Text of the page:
In 2005, work began on_assessing the presence and habitat requirements of spotted-necked otters (Lutra maculicollis) in Kenya and Tanzania. During the project team's trip to Kenya they visited a school conservation club presenting information on the otters and involving students in a field trip experience. As a result of this visit, a small group of teachers formed the Kisumu Science Teachers Lake Victoria Otter and Wetlands Conservation Development Group (KISTOC).
Lake Victoria's Yala Wetland is made up of mainly papyrus (Cyperus papyrus) stands. It is an internationally recognized Important Bird Area that hosts many bird species found only in papyrus stands, some of which can only be found in Lake Victoria swamps. Two of these birds, papyrus yellow warbler (Chloroptera gracilinostris) and papyrus gonolek (Laniarius mufumbiri) are listed as globally threatened species which require urgent conservation action.1 The swamp provides social, economic and ecological benefits, values and functions to the community and its biodiversity.
This project contributed to poverty alleviation and biodiversity conservation by training communities around the Malagarazi Wetland complex in Burundi on sustainable fisheries and agriculture pratices. Some development activities, such as good fishing practices, can be undertaken without a negative impact. However, many fishermen in the region use inappropriate equipment such as mosquito nets and toxic products. Such practices kill all of the young fish, eventually leading to widespread decline in fish stocks.
In an effort to address the escalating pollution of Lake Victoria, the GEF Small Grants Programme (GEF SGP) supported a project implemented by Environmental Women in Action for Development (EWAD) aimed at improving the ecosystems of Lake Victoria. This project restored degraded sand mining areas, promoted the use of energy efficient fish smoking kilns and introduced environmentally friendly Eco san toilet facilities in Kigungu, Entebbe Sub district.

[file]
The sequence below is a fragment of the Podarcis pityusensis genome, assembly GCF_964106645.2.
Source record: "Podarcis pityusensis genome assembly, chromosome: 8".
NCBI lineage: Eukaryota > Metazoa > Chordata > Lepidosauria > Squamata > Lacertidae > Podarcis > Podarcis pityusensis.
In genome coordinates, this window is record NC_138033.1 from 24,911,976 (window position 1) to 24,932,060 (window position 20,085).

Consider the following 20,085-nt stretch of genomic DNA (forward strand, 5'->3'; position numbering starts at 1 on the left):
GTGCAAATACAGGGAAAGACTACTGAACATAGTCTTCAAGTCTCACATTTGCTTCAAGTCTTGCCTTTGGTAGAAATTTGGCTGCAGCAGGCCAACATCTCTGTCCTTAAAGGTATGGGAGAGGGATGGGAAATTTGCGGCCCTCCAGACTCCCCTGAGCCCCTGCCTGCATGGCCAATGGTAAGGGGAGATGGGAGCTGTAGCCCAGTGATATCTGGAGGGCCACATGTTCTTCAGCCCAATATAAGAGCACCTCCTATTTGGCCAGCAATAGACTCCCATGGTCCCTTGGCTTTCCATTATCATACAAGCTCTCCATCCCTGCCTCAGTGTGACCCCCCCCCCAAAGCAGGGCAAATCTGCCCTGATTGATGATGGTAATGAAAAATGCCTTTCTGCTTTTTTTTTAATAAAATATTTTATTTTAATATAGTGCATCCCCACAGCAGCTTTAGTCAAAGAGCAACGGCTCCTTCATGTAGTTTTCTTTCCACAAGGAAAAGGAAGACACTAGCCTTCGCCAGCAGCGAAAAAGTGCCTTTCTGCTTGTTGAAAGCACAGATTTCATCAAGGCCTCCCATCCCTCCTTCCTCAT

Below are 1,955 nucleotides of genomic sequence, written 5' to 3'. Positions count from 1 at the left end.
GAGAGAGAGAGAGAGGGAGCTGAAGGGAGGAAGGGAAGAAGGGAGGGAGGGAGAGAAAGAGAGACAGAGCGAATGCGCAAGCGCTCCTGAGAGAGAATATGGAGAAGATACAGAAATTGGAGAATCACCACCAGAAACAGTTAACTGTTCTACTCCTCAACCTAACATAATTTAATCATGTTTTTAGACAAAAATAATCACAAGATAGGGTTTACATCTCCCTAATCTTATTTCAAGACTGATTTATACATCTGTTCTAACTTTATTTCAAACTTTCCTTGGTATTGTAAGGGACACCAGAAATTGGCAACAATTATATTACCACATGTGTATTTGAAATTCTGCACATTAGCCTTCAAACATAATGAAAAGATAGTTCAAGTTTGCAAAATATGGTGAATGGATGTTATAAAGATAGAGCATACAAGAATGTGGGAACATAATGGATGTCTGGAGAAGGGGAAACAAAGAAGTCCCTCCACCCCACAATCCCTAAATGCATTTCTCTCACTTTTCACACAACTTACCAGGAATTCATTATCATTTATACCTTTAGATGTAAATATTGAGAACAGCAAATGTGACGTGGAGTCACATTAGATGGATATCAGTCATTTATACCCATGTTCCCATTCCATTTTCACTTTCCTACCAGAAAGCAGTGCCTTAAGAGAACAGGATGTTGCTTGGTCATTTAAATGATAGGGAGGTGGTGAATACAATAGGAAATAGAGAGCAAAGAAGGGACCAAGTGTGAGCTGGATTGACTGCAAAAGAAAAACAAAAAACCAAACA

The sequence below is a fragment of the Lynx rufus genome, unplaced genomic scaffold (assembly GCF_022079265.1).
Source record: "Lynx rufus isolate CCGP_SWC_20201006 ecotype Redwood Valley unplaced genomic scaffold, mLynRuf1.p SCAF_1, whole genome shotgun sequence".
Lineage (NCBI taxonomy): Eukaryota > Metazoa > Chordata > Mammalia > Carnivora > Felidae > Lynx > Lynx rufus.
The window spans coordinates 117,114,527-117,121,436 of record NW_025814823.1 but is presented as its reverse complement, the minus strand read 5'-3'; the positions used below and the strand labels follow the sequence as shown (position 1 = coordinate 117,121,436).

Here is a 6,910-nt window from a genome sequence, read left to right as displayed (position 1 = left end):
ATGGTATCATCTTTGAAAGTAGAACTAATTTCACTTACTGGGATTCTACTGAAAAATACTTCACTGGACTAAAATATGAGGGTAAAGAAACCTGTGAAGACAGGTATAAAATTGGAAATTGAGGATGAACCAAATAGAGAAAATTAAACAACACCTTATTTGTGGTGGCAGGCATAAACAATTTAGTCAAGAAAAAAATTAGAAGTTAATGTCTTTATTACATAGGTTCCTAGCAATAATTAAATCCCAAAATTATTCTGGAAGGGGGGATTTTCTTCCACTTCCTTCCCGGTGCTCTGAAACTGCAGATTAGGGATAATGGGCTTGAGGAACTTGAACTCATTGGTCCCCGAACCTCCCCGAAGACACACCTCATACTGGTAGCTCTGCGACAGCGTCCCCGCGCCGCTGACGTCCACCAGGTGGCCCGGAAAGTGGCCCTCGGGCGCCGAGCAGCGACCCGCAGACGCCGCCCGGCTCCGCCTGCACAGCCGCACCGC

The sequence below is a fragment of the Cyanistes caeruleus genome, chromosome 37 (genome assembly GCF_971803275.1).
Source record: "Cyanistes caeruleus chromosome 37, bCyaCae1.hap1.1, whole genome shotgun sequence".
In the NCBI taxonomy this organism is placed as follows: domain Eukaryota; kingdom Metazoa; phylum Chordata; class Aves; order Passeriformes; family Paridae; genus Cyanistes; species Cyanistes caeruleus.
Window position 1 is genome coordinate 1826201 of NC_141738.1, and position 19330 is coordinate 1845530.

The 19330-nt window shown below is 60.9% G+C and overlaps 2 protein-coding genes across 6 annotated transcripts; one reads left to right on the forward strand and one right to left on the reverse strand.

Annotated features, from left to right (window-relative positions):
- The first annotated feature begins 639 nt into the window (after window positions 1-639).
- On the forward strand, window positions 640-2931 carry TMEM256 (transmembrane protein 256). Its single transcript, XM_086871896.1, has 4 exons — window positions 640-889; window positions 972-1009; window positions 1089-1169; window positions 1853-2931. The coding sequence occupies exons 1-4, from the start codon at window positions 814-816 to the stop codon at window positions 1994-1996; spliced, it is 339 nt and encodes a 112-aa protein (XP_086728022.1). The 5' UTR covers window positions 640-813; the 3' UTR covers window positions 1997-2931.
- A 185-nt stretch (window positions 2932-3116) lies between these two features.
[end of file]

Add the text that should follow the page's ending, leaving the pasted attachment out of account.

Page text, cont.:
There has been a lot of discourse throughout the sustainable development goals (SDGs) process on the need for integrated policies that consider the synergies and trade-off across SDGs thematic areas and how that is critical for the achievement of sustainable development. However, most of the discussions have remained in the global policy arena, with less focus on how the integration would be achieved at national policy and program levels.
The annual waterfowl counts is a project coordinated by NatureUganda secretariat through a team of volunteers who are bird enthusiasts. The programme is used as an avenue to train young biologists who are presumed to be the next people to continue with the programme and train others too. The water bird monitoring specifically provides clear description of water bird patterns (resident and migratory) including their roosting, feeding and/or breeding sites. It also estimates water bird numbers, providing baselines for species composition.
The Health of People & Environment in the Lake Victoria Basin (HoPE-LVB) is a 3-year project in rural areas of the Lake Victoria Basin in Uganda and Kenya that aims to provide underserved families and communities with knowledge and skills to improve reproductive health, reduce levels of poverty through livelihoods_and sustainably manage local natural resources. In 2012, HoPE-LVB conducted a baseline study to inform project design and determine baseline values for key outcome indicators.
This GIS project was completed as part of the Conservation Leadership Programme's (CLP) internship program. CLP supports projects that develop the skills of early career conservationists working to conserve the planet's most threatened species and habitats. This project focused on developing an intern's skills in geospatial mapping analysis, while also supporting the BirdLife Africa Secretariat in this important area of work.
Malagarasi-Muyovozi Ramsar Site is the largest wetland ecosystem in Tanzania. Since its establishment in 2000, there have been several studies on the biodiversity of the area. Some of these studies have noted a high deforestation rate and overdependence on wetland resources. Unfortunately, findings and recommendations of previous studies have not been shared with the communities.